The New York State Attorney General stated on Thursday that the broadband industry funded a campaign in 2017 that generated millions of false comments, giving the impression that the grassroots opposed the net neutrality rule, and the Federal Communications Commission (FCC) was considering repealing it. The policy.
The Democratic Attorney General Letitia James said that her office had reached an agreement with the three companies participating in the program-Fluent, Opt-Intelligence and React2Media-with a $4.4 million (approximately Rs 323.8 billion) Fines and require them to carry out comprehensive reforms in India. The propaganda campaign of the future.
Her office identified the company as the lead generator responsible for the millions of false comments submitted in the FCC’s net neutrality program. Federal agencies usually solicit public comment on key policy issues before taking action.
The New York survey showed that broadband industry participants spent US$4.2 million (approximately Rs 30.91 crore) to generate and submit more than 8.5 million false comments to the FCC, “which caused widespread grassroots opposition to existing net neutrality rules. .”
The investigation found that of the 22 million public comments in favor and against net neutrality received by the FCC, nearly 18 million were false.
The attorney general’s office said that Fluent, headquartered in New York, agreed to pay $3.7 million. It said that Fluent provided more than 5 million digital signatures to the broadband industry for net neutrality reviews.
Fluent said in a statement that the settlement involved “traditional practices that occurred before the end of 2018.”
The company added that the settlement agreement “provides clarity and sets a new standard in the field of political advocacy,” and said that since most of the necessary changes have been made, it “has little impact on the way Fluent provides services to customers. “.
Opt-Intelligence and React2Media did not immediately respond to requests for comment.
The investigation found that the three companies also carried out more than 100 other unrelated activities to influence regulators and public officials, and provided false comments for other rulemaking procedures.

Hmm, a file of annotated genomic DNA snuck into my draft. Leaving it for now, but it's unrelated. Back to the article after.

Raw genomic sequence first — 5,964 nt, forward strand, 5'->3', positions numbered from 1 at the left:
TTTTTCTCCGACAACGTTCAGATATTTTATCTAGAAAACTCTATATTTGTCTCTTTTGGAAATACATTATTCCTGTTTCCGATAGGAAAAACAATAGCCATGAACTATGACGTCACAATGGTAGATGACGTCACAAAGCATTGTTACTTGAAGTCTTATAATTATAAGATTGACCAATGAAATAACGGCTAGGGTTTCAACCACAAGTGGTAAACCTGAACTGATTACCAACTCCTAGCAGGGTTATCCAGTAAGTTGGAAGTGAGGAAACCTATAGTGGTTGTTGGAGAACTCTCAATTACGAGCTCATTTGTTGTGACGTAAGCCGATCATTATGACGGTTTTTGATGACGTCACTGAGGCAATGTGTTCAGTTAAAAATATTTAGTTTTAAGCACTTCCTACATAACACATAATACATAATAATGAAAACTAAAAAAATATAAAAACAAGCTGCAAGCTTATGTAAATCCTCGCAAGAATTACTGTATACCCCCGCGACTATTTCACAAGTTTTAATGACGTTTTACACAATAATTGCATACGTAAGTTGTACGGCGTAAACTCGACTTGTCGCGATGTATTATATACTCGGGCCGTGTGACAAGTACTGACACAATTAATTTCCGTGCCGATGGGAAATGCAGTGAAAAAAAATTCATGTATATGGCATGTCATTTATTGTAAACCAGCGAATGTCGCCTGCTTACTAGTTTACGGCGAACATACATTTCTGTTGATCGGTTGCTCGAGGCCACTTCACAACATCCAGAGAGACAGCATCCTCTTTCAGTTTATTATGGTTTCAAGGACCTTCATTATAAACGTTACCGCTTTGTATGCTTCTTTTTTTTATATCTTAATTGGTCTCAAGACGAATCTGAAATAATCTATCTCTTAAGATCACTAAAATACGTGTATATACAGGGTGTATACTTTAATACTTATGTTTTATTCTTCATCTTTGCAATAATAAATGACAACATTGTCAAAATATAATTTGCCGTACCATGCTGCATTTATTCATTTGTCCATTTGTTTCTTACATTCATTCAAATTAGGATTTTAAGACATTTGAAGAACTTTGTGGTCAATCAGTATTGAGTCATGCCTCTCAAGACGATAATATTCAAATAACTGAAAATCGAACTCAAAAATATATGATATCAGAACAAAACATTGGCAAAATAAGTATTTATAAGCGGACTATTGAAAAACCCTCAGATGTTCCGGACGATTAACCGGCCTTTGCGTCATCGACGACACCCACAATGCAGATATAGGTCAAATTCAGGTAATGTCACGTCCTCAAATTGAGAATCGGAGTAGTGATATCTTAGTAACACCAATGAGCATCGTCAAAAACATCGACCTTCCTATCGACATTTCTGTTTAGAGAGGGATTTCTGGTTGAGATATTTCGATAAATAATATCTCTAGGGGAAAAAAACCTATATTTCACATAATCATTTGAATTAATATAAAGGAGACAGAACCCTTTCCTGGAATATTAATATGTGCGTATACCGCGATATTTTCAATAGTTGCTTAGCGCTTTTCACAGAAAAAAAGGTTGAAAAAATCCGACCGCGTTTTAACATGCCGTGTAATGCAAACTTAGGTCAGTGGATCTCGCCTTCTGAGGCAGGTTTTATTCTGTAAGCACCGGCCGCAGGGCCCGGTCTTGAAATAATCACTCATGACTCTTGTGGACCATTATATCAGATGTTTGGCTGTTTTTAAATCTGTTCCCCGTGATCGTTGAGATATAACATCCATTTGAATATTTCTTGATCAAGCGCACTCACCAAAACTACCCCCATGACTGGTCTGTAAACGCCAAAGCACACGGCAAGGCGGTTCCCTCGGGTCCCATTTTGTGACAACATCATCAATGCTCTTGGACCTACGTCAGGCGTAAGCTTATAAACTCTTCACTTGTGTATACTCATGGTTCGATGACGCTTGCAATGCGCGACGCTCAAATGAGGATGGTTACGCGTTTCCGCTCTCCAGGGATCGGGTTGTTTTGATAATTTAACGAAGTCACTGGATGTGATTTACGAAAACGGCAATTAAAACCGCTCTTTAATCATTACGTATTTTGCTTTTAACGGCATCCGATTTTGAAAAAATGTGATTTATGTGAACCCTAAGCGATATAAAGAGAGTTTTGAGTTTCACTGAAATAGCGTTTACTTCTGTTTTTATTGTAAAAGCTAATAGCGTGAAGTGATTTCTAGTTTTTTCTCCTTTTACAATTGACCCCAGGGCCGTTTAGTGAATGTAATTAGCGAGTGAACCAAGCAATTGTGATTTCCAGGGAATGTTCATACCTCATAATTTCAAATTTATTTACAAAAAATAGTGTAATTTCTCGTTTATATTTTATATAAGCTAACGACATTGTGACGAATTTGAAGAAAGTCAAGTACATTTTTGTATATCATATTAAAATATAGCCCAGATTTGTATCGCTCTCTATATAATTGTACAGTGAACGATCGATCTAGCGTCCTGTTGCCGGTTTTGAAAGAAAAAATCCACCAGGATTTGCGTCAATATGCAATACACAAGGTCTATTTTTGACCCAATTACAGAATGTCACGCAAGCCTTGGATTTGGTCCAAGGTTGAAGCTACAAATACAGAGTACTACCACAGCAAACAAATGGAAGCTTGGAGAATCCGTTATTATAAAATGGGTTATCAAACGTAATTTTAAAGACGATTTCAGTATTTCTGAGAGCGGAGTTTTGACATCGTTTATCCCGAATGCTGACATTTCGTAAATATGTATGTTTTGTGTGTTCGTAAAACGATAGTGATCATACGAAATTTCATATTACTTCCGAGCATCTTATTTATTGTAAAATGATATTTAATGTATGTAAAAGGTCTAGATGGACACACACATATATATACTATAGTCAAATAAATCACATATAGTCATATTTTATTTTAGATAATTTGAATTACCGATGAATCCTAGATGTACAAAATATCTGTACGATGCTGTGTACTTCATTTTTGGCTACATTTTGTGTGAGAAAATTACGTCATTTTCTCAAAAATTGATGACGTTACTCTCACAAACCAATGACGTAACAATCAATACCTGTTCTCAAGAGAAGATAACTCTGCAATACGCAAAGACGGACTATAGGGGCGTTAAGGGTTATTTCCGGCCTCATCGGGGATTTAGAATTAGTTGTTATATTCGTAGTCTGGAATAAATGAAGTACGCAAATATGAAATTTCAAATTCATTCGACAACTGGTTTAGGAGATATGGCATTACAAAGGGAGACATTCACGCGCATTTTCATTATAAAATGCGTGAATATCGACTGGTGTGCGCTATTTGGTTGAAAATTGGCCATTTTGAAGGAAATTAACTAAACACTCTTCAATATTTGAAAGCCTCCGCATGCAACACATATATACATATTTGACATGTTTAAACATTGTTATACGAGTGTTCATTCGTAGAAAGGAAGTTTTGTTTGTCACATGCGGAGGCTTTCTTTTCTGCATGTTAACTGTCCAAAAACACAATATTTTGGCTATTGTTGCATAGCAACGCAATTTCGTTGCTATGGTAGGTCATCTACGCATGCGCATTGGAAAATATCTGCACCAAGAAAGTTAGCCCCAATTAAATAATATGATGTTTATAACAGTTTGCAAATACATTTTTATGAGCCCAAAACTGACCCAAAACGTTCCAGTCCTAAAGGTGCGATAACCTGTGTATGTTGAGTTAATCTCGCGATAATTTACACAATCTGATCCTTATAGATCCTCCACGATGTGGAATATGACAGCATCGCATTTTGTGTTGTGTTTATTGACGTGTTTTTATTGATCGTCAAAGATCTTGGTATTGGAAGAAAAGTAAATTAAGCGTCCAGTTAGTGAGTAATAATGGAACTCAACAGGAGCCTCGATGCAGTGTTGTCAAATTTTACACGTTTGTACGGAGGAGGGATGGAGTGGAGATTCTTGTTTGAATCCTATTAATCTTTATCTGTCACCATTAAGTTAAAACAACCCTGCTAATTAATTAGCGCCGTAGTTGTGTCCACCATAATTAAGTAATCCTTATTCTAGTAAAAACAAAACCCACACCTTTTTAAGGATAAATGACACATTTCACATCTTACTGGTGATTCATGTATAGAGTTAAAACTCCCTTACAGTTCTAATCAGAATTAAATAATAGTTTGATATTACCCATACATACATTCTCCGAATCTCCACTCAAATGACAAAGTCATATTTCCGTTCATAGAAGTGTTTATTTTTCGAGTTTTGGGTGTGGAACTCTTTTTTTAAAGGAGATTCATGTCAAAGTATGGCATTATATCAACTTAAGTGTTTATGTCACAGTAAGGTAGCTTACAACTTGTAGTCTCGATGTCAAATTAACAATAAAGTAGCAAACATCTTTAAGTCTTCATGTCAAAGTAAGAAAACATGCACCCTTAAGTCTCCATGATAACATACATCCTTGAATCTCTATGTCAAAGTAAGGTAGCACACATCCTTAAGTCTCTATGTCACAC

James said that other people engaged in fraudulent activities are being investigated.
The FCC, led by former Democratic President Barack Obama, adopted landmark net neutrality rules in 2015, prohibiting Internet service providers from blocking or restricting traffic or providing fast lanes for payment. In December 2017, the FCC under President Donald Trump overturned regulations opposed by the broadband industry.
Proponents of net neutrality rules believe that these protective measures ensure the freedom and openness of the Internet. Broadband and telecommunications industry groups argue that the rule will hinder investment.
Acting FCC chairman, Democratic President Jessica Rosenworcel (Jessica Rosenworcel) voted against the repeal of the bill, saying that the report “proves how the record of notifying the FCC of net neutrality repeal is riddled with fraud… we must learn from these Learn and improve from experience and lessons, because the public deserves to be open and have the opportunity to tell Washington what they think about the policies that affect their lives.”
The New York investigation also found that the FCC also received 9.3 million false comments in support of the net neutrality of the use of virtual identities. The study found that most of these comments were submitted by a 19-year-old college student using automated software.
According to James’ office, a few days before Trump’s inauguration, in mid-January 2017, a document was circulated among a small number of senior executives in the broadband industry, “a plan was developed to overthrow the FCC’s existing network. Neutral regulations”.
It said the document proposes a campaign designed to support the FCC’s expected net neutrality abolition.
The campaign is carried out through a non-profit organization funded by the broadband industry, called Broadband America, which is composed of senior officials from broadband companies and trade groups. The documents cited in the investigation stated that public opinion would give Ajit Pai, the then Republican chairman of the FCC, a “quantitative and intellectual cover” to be abolished.
Thomson Reuters 2021 ©